The US Food and Drug Administration (FDA) has granted a priority review for Bayer and Johnson & Johnson's Xarelto as a treatment for deep vein thrombosis (DVT) or pulmonary embolism (PE), which could open up a lucrative new market for the oral anticoagulant.
The new indication for Xarelto (rivaroxaban) also covers the prevention of recurrent DVT and PE, with the two conditions affecting an estimated 300,000 to 1,600,000 patients each year in the US, killing between 60,000 and 100,000 people.
Xarelto is currently licensed in the US to reduce the risk of stroke and blood clots in people with atrial fibrillation and to reduce the risk of blood clots in people who have just had knee or hip replacement surgery.
Bayer achieved €86m ($110m) in Xarelto sales in 2011, with approval in DVT and PE expected to open a new market for the drug worth around $1bn. Bayer has previously said it expects the drug to achieve more than €2bn ($2.46bn) a year at peak.
The new submissions are supported by data from the 10,000-patient EINSTEIN programme, which demonstrated the oral single-dose drug was as effective as Sanofi's Lovenox (enoxaparin) plus a vitamin K antagonist, but offered a simpler dosing regimen and a superior safety profile with regards to incidents of major bleeding.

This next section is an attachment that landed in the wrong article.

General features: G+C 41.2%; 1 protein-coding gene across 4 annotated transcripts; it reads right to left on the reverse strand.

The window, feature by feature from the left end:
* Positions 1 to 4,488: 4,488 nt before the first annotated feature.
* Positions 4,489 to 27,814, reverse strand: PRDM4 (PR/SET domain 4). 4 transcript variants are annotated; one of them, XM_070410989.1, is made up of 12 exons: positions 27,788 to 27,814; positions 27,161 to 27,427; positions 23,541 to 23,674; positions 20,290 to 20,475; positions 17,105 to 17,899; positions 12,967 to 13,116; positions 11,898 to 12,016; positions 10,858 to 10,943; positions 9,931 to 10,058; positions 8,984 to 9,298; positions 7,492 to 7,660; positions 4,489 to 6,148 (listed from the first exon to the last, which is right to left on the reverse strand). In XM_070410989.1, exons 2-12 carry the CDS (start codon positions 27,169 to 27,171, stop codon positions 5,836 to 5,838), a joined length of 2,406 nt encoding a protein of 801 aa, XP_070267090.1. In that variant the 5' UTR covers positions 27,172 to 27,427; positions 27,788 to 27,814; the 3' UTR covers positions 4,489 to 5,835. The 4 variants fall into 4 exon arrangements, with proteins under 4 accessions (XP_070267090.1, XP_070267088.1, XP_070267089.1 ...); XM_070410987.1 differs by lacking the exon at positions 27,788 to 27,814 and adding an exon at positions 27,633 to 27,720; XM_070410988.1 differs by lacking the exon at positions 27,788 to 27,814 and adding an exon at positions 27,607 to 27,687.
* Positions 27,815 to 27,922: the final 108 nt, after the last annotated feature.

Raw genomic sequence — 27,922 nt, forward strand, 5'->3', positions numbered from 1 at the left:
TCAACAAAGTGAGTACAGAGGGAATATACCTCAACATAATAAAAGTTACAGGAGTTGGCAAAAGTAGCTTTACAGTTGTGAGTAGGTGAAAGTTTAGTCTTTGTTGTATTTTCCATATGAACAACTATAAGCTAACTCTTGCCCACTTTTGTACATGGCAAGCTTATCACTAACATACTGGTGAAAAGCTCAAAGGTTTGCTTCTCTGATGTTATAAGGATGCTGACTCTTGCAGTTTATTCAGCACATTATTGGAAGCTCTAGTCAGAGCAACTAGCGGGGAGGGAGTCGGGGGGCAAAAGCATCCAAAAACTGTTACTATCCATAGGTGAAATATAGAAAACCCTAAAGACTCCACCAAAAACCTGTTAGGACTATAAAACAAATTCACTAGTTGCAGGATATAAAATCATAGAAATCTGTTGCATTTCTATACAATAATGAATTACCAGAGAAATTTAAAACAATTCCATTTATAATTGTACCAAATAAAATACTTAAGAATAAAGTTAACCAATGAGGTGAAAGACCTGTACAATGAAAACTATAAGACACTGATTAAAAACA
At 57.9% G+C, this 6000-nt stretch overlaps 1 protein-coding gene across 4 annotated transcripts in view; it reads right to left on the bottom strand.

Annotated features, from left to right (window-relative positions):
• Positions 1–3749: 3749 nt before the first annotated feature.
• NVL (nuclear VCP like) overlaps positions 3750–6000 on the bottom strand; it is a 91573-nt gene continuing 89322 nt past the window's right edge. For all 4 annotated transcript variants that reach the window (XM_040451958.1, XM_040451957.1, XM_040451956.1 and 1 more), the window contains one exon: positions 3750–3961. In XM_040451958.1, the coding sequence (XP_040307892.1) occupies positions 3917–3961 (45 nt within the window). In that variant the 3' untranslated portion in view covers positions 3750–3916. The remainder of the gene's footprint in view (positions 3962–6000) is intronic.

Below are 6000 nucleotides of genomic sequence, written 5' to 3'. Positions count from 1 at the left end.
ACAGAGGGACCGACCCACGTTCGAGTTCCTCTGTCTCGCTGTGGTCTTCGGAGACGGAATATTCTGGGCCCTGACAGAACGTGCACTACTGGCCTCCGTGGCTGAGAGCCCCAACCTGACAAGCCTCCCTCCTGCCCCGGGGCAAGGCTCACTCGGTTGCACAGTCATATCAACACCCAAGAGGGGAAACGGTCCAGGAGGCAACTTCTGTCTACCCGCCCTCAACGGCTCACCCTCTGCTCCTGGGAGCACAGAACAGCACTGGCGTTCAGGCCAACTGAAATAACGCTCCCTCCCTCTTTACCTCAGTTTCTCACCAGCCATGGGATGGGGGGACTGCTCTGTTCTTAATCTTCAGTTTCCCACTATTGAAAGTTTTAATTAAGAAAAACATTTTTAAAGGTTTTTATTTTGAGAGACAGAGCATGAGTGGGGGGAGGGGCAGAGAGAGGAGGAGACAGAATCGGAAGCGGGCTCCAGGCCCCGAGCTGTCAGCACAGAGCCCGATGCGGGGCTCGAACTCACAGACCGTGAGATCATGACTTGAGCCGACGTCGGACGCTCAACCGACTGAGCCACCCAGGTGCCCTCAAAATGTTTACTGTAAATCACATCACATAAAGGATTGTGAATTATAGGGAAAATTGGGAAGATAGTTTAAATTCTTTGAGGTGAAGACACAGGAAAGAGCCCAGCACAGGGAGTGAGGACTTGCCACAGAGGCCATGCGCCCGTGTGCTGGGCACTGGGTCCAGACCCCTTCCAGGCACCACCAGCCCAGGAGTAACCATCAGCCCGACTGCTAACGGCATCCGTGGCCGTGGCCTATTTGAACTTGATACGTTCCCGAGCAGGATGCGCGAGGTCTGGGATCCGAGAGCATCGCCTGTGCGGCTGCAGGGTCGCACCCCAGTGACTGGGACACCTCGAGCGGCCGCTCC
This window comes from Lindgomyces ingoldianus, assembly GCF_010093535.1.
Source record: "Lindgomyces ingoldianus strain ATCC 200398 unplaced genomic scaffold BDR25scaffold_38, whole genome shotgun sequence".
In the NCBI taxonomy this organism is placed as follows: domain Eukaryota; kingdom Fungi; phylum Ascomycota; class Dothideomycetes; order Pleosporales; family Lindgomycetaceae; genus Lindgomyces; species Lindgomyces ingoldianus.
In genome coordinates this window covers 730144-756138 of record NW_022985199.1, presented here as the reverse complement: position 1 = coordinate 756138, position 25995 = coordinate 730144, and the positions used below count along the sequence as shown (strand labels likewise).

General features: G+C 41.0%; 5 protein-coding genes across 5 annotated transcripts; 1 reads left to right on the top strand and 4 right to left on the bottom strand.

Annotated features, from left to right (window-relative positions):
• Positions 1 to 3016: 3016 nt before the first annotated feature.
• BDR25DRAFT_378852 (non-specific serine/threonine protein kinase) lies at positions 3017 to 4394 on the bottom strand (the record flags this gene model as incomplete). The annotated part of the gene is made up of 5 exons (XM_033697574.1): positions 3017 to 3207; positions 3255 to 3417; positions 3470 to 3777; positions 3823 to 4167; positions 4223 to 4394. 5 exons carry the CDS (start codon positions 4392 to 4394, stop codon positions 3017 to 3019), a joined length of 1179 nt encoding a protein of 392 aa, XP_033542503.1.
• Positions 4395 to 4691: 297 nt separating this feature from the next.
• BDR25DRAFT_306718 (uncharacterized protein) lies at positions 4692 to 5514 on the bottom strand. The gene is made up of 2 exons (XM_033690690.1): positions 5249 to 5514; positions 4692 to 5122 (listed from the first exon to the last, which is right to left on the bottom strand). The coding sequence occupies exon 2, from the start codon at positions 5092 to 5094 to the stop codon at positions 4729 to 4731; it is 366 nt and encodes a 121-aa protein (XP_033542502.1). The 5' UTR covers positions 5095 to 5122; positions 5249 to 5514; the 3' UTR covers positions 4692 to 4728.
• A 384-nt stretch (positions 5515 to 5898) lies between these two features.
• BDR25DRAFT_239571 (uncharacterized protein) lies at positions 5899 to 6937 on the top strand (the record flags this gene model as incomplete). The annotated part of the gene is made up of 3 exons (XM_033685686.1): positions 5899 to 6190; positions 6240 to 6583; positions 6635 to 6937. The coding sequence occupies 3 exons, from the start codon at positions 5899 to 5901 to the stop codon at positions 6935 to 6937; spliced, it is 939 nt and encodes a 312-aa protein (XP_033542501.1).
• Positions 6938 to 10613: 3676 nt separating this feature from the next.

Xarelto has already been approved in Europe for the treatment of DVT and the prevention of recurrent DVT and PE following an acute DVT in adults, getting the green light for this indication at the end of last year.
Approval for DVT and PE could give Bayer and J&J an edge over rival Boehringer Ingelheim, whose own oral anticoagulant Pradaxa (dabigatran etexilate) is available in both the US and Europe for the prevention of stroke in patients with AF, as well as to prevent blood clots following hip and knee replacement surgery in Europe.
Both Pradaxa and Xarelto are part of a new generation of oral anticoagulants that are set to replace warfarin, which can be cumbersome to administer. Xarelto is a Factor Xa inhibitor while Pradaxa is a direct thrombin inhibitor.
Meanwhile, Bayer and J&J said they have withdrawn an application to market Xarelto for reducing the risk of stent thrombosis in patients with acute coronary syndrome (ACS), after a complete response letter from the FDA raised a number of issues with a separate dossier filed for secondary prevention of cardiovascular events in ACS.
The two companies have said they are working to address the FDA's concern and plan to resubmit the application for Xarelto in stent thrombosis "at the same time as the reply to the complete response letter in ACS".
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